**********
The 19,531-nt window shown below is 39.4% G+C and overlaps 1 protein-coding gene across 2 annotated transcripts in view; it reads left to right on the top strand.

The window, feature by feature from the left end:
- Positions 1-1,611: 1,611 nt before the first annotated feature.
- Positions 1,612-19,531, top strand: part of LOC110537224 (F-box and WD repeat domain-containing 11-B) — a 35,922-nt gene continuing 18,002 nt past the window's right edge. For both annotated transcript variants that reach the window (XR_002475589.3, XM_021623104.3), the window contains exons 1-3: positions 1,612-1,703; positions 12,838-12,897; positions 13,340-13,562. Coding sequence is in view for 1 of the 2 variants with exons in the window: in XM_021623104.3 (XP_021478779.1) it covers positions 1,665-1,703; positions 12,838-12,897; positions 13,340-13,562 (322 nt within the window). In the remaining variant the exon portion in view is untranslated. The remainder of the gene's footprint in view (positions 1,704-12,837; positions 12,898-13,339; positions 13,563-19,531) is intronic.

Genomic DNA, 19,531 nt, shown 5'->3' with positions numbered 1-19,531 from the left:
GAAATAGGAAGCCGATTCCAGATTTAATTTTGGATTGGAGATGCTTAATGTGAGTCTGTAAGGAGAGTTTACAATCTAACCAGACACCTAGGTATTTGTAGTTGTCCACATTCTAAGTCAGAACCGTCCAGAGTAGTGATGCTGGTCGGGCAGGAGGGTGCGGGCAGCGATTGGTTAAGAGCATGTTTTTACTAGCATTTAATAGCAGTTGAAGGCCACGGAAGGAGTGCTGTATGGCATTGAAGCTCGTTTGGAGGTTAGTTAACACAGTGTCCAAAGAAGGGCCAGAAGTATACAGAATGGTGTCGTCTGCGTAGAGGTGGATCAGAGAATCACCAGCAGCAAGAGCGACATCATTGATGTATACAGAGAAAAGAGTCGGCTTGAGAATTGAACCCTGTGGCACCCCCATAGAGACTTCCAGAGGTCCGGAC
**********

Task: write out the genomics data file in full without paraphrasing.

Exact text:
The 19,531-nt window shown below is 39.4% G+C and overlaps 1 protein-coding gene across 2 annotated transcripts in view; it reads left to right on the top strand.

The window, feature by feature from the left end:
- Positions 1-1,611: 1,611 nt before the first annotated feature.
- Positions 1,612-19,531, top strand: part of LOC110537224 (F-box and WD repeat domain-containing 11-B) — a 35,922-nt gene continuing 18,002 nt past the window's right edge. For both annotated transcript variants that reach the window (XR_002475589.3, XM_021623104.3), the window contains exons 1-3: positions 1,612-1,703; positions 12,838-12,897; positions 13,340-13,562. Coding sequence is in view for 1 of the 2 variants with exons in the window: in XM_021623104.3 (XP_021478779.1) it covers positions 1,665-1,703; positions 12,838-12,897; positions 13,340-13,562 (322 nt within the window). In the remaining variant the exon portion in view is untranslated. The remainder of the gene's footprint in view (positions 1,704-12,837; positions 12,898-13,339; positions 13,563-19,531) is intronic.

Genomic DNA, 19,531 nt, shown 5'->3' with positions numbered 1-19,531 from the left:
GAAATAGGAAGCCGATTCCAGATTTAATTTTGGATTGGAGATGCTTAATGTGAGTCTGTAAGGAGAGTTTACAATCTAACCAGACACCTAGGTATTTGTAGTTGTCCACATTCTAAGTCAGAACCGTCCAGAGTAGTGATGCTGGTCGGGCAGGAGGGTGCGGGCAGCGATTGGTTAAGAGCATGTTTTTACTAGCATTTAATAGCAGTTGAAGGCCACGGAAGGAGTGCTGTATGGCATTGAAGCTCGTTTGGAGGTTAGTTAACACAGTGTCCAAAGAAGGGCCAGAAGTATACAGAATGGTGTCGTCTGCGTAGAGGTGGATCAGAGAATCACCAGCAGCAAGAGCGACATCATTGATGTATACAGAGAAAAGAGTCGGCTTGAGAATTGAACCCTGTGGCACCCCCATAGAGACTTCCAGAGGTCCGGAC